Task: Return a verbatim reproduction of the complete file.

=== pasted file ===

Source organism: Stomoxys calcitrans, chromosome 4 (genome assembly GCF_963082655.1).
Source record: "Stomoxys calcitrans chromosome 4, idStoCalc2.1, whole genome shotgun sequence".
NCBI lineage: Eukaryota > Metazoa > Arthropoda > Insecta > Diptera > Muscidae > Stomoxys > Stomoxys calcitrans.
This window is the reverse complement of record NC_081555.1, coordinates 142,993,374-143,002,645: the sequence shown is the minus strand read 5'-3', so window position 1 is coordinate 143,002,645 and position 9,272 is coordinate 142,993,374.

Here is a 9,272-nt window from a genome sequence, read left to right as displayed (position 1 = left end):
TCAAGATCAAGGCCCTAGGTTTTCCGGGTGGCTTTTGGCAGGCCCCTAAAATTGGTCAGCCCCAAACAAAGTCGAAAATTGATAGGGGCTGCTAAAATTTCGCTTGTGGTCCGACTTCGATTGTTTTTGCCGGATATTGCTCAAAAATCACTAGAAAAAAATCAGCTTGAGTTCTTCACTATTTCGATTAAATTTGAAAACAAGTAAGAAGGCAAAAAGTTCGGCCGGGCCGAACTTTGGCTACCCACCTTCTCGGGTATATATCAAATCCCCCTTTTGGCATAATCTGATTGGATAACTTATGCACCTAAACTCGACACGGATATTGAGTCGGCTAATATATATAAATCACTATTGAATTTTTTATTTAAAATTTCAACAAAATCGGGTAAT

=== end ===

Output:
Source organism: Stomoxys calcitrans, chromosome 4 (genome assembly GCF_963082655.1).
Source record: "Stomoxys calcitrans chromosome 4, idStoCalc2.1, whole genome shotgun sequence".
NCBI lineage: Eukaryota > Metazoa > Arthropoda > Insecta > Diptera > Muscidae > Stomoxys > Stomoxys calcitrans.
This window is the reverse complement of record NC_081555.1, coordinates 142,993,374-143,002,645: the sequence shown is the minus strand read 5'-3', so window position 1 is coordinate 143,002,645 and position 9,272 is coordinate 142,993,374.

Here is a 9,272-nt window from a genome sequence, read left to right as displayed (position 1 = left end):
TCAAGATCAAGGCCCTAGGTTTTCCGGGTGGCTTTTGGCAGGCCCCTAAAATTGGTCAGCCCCAAACAAAGTCGAAAATTGATAGGGGCTGCTAAAATTTCGCTTGTGGTCCGACTTCGATTGTTTTTGCCGGATATTGCTCAAAAATCACTAGAAAAAAATCAGCTTGAGTTCTTCACTATTTCGATTAAATTTGAAAACAAGTAAGAAGGCAAAAAGTTCGGCCGGGCCGAACTTTGGCTACCCACCTTCTCGGGTATATATCAAATCCCCCTTTTGGCATAATCTGATTGGATAACTTATGCACCTAAACTCGACACGGATATTGAGTCGGCTAATATATATAAATCACTATTGAATTTTTTATTTAAAATTTCAACAAAATCGGGTAAT